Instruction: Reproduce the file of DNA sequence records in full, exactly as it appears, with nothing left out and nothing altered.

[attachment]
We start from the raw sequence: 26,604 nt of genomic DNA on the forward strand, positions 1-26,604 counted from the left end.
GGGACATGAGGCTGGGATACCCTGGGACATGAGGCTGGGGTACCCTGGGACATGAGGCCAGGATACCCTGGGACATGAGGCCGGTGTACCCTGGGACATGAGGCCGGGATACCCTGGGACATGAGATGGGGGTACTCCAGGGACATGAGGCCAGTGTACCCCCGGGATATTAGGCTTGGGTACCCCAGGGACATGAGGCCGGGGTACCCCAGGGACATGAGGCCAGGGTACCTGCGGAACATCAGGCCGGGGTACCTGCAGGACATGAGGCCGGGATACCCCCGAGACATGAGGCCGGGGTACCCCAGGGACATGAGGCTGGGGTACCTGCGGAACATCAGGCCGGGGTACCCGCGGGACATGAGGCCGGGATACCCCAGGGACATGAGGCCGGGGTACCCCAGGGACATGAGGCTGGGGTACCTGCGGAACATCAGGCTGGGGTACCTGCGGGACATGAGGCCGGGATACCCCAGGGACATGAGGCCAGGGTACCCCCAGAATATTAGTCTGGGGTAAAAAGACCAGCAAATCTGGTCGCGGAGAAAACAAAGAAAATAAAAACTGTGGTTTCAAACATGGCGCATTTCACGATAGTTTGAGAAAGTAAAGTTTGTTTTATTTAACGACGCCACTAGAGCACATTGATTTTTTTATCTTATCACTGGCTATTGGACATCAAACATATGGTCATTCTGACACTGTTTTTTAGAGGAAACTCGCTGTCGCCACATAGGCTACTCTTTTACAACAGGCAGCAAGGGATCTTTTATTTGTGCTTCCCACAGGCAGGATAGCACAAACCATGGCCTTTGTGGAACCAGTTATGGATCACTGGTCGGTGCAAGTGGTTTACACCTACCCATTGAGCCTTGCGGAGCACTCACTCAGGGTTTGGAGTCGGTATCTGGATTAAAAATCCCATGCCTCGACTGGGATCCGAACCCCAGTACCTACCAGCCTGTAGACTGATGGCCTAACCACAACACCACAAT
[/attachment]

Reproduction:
We start from the raw sequence: 26,604 nt of genomic DNA on the forward strand, positions 1-26,604 counted from the left end.
GGGACATGAGGCTGGGATACCCTGGGACATGAGGCTGGGGTACCCTGGGACATGAGGCCAGGATACCCTGGGACATGAGGCCGGTGTACCCTGGGACATGAGGCCGGGATACCCTGGGACATGAGATGGGGGTACTCCAGGGACATGAGGCCAGTGTACCCCCGGGATATTAGGCTTGGGTACCCCAGGGACATGAGGCCGGGGTACCCCAGGGACATGAGGCCAGGGTACCTGCGGAACATCAGGCCGGGGTACCTGCAGGACATGAGGCCGGGATACCCCCGAGACATGAGGCCGGGGTACCCCAGGGACATGAGGCTGGGGTACCTGCGGAACATCAGGCCGGGGTACCCGCGGGACATGAGGCCGGGATACCCCAGGGACATGAGGCCGGGGTACCCCAGGGACATGAGGCTGGGGTACCTGCGGAACATCAGGCTGGGGTACCTGCGGGACATGAGGCCGGGATACCCCAGGGACATGAGGCCAGGGTACCCCCAGAATATTAGTCTGGGGTAAAAAGACCAGCAAATCTGGTCGCGGAGAAAACAAAGAAAATAAAAACTGTGGTTTCAAACATGGCGCATTTCACGATAGTTTGAGAAAGTAAAGTTTGTTTTATTTAACGACGCCACTAGAGCACATTGATTTTTTTATCTTATCACTGGCTATTGGACATCAAACATATGGTCATTCTGACACTGTTTTTTAGAGGAAACTCGCTGTCGCCACATAGGCTACTCTTTTACAACAGGCAGCAAGGGATCTTTTATTTGTGCTTCCCACAGGCAGGATAGCACAAACCATGGCCTTTGTGGAACCAGTTATGGATCACTGGTCGGTGCAAGTGGTTTACACCTACCCATTGAGCCTTGCGGAGCACTCACTCAGGGTTTGGAGTCGGTATCTGGATTAAAAATCCCATGCCTCGACTGGGATCCGAACCCCAGTACCTACCAGCCTGTAGACTGATGGCCTAACCACAACACCACAAT